SAFE USE OF MICROWAVE OVENS IN LABORATORIES
The use of microwave ovens for simple heating or defrosting in laboratories can pose a number of hazards, including:
- Ignition of flammable vapours
- Exposure to microwave radiation from a faulty or modified unit
- Electric shock from ungrounded or faulty units
- Ignition of materials being heated
- Pressure build-up in sealed containers
- Sudden boiling of liquid in an open container following removal from an oven
- Contamination of food products with chemical residues
RISK MANAGEMENT & CONTROL MEASURES.
To minimize the risk of these hazards, an appropriate combination of the following control measures should be implemented to ensure that the risk to health and safety from the use of microwaves will be low. These must be documented in a risk assessment for the process.
- Attempt to heat flammable liquids or solids, hazardous substances or radioactive materials in any type of microwave oven, whether domestic or laboratory-grade.
- Attempt to defeat the interlock switches that prevent a microwave oven from operating with the door open.
- Place any wires, cables, tubing etc between the door and the seal.
- Modify in any way the mechanical or electrical systems of a microwave oven.
- Carry out unauthorised repairs on a microwave oven. Where a unit is suspected to be faulty it should be disconnected from the power supply, removed from service and labelled with an appropriate tag while awaiting repair or disposal. Any irreparable or redundant microwave oven should be rendered inoperable by removal of the plug and cord, before disposal.
- Use a microwave oven in a laboratory for food preparation (or vice versa)
- Heat sealed containers in a microwave oven. Even a loosened cap or lid poses a significant risk since microwave ovens can heat material so quickly that the lid can seat upward against the threads and containers can explode either in the oven or shortly after removal.
- Use bottles with a restricted neck opening [e.g. medical flats]
- Place metal objects of any kind in a microwave oven. This includes aluminium foil and plastic coated magnetic stirrer bars.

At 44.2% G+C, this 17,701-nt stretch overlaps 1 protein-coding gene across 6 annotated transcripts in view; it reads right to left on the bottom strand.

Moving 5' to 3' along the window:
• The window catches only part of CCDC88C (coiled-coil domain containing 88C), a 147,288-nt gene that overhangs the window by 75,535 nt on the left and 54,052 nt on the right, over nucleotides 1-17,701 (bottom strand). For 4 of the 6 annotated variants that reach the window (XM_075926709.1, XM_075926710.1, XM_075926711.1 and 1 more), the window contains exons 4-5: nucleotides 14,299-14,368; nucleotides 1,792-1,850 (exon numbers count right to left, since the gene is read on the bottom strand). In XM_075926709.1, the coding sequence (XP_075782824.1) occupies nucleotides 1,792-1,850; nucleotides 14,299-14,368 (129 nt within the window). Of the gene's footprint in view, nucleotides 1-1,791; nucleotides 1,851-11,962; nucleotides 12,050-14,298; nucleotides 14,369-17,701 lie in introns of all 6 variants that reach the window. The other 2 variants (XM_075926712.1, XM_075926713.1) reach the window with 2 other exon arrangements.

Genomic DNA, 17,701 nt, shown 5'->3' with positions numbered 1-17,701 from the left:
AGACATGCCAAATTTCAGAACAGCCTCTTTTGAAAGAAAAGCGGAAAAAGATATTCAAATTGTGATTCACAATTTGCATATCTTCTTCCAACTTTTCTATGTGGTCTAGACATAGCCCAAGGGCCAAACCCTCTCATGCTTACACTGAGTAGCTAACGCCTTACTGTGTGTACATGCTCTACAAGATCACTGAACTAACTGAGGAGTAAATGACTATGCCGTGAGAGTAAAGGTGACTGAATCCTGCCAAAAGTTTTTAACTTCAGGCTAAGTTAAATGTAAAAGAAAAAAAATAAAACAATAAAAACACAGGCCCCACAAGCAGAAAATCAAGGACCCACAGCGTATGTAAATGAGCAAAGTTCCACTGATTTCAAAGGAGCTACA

- Overheat liquids in a microwave oven. It is possible to raise water to a temperature greater than the normal boiling point; when this occurs, any disturbance to the liquid can trigger violent boiling that could result in severe burns.
- Ensure that the oven cavity is adequately ventilated. The unit should be located on a clear open bench and not in a location where the vents could be obstructed by books or equipment.
- Conduct regular inspections to ensure that the sealing surfaces are clean and do not show any sign of damage. The presence of arcing or burn marks may be indicative of microwave leakage.
- Ensure that microwave ovens are electrically grounded and connected using a properly rated three-pin cord and plug. As with all new laboratory equipment, microwave ovens should be inspected in accordance with the University’s policy for electrical equipment to ensure compliance with this requirement.
- Report defects in equipment or difficulties in operation with a microwave oven promptly to the laboratory manager or supervisor.
- Where possible use microwave grade plastic vessels with a pressure releif valve. Where glass vessels are used check these for cracks and flaws before using in the microwave.
- Use appropriate protective equipment when removing heated liquids from the oven.
SPECIALISED MICROWAVE USAGE – additional measures
1. The use of a microwave to melt agar. Agar can be particularly dangerous and great care must be taken to use the minimum power level only heat for the minimum time. The following precautions must be observed: To minimize the risk of these hazards, users need to adopt the following rules
- Large amounts (e.g. 250ml ) of solidified agar should not be warmed in a microwave oven unless the agar is first chopped up with a sterile spatula or other suitable instrument. Not doing this can cause explosive vapourisation in solid agar where vapour cannot escape.
- Use loose fitting sterile foam plugs or loose 'Kimwipe' plugs, rather than just relying on a loosely placed cap.
- Ensure a good amount of headspace is available in the container above the substance being heated.
- Set the power and timings correctly. These should have been pre-determined for the volumes normally used in the lab, by controlled experiment and should then be displayed in a prominent position next to the microwave.
- Thermal gloves and a face visor must be worn when removing a bottle from the microwave.
- Care should be taken when placing the bottle on the bench so as not to cause unnecessary disturbance of the agar, which may cause the agar to boil over.
2. The use of microwave heating as a reaction accelerator in the chemical research field is to be treated with extreme caution. While techniques have been developed, these usually involve the use of dedicated laboratory-grade equipment rather than domestic ovens. Should a need be identified for this application of microwave heating, the researcher(s) concerned must carry out a full risk assessment. The Safety Office should be consulted for guidance.